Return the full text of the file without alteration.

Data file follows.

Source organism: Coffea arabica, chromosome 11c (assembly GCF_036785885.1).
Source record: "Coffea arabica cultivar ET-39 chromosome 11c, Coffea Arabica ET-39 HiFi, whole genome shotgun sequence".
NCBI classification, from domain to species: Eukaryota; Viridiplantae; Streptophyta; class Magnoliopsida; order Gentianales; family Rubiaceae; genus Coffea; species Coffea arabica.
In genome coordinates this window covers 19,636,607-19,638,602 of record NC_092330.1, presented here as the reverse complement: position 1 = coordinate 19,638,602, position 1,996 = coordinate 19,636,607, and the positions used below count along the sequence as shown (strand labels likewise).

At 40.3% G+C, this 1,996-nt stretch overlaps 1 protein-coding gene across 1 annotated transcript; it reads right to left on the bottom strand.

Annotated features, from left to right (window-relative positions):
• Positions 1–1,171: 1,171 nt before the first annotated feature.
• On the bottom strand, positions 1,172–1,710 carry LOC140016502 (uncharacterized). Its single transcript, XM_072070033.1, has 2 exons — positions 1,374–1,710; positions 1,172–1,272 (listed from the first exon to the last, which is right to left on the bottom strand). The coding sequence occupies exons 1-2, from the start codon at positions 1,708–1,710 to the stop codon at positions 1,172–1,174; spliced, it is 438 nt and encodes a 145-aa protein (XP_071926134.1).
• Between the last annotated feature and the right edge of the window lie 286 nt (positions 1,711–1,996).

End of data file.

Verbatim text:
Source organism: Coffea arabica, chromosome 11c (assembly GCF_036785885.1).
Source record: "Coffea arabica cultivar ET-39 chromosome 11c, Coffea Arabica ET-39 HiFi, whole genome shotgun sequence".
NCBI classification, from domain to species: Eukaryota; Viridiplantae; Streptophyta; class Magnoliopsida; order Gentianales; family Rubiaceae; genus Coffea; species Coffea arabica.
In genome coordinates this window covers 19,636,607-19,638,602 of record NC_092330.1, presented here as the reverse complement: position 1 = coordinate 19,638,602, position 1,996 = coordinate 19,636,607, and the positions used below count along the sequence as shown (strand labels likewise).

At 40.3% G+C, this 1,996-nt stretch overlaps 1 protein-coding gene across 1 annotated transcript; it reads right to left on the bottom strand.

Annotated features, from left to right (window-relative positions):
• Positions 1–1,171: 1,171 nt before the first annotated feature.
• On the bottom strand, positions 1,172–1,710 carry LOC140016502 (uncharacterized). Its single transcript, XM_072070033.1, has 2 exons — positions 1,374–1,710; positions 1,172–1,272 (listed from the first exon to the last, which is right to left on the bottom strand). The coding sequence occupies exons 1-2, from the start codon at positions 1,708–1,710 to the stop codon at positions 1,172–1,174; spliced, it is 438 nt and encodes a 145-aa protein (XP_071926134.1).
• Between the last annotated feature and the right edge of the window lie 286 nt (positions 1,711–1,996).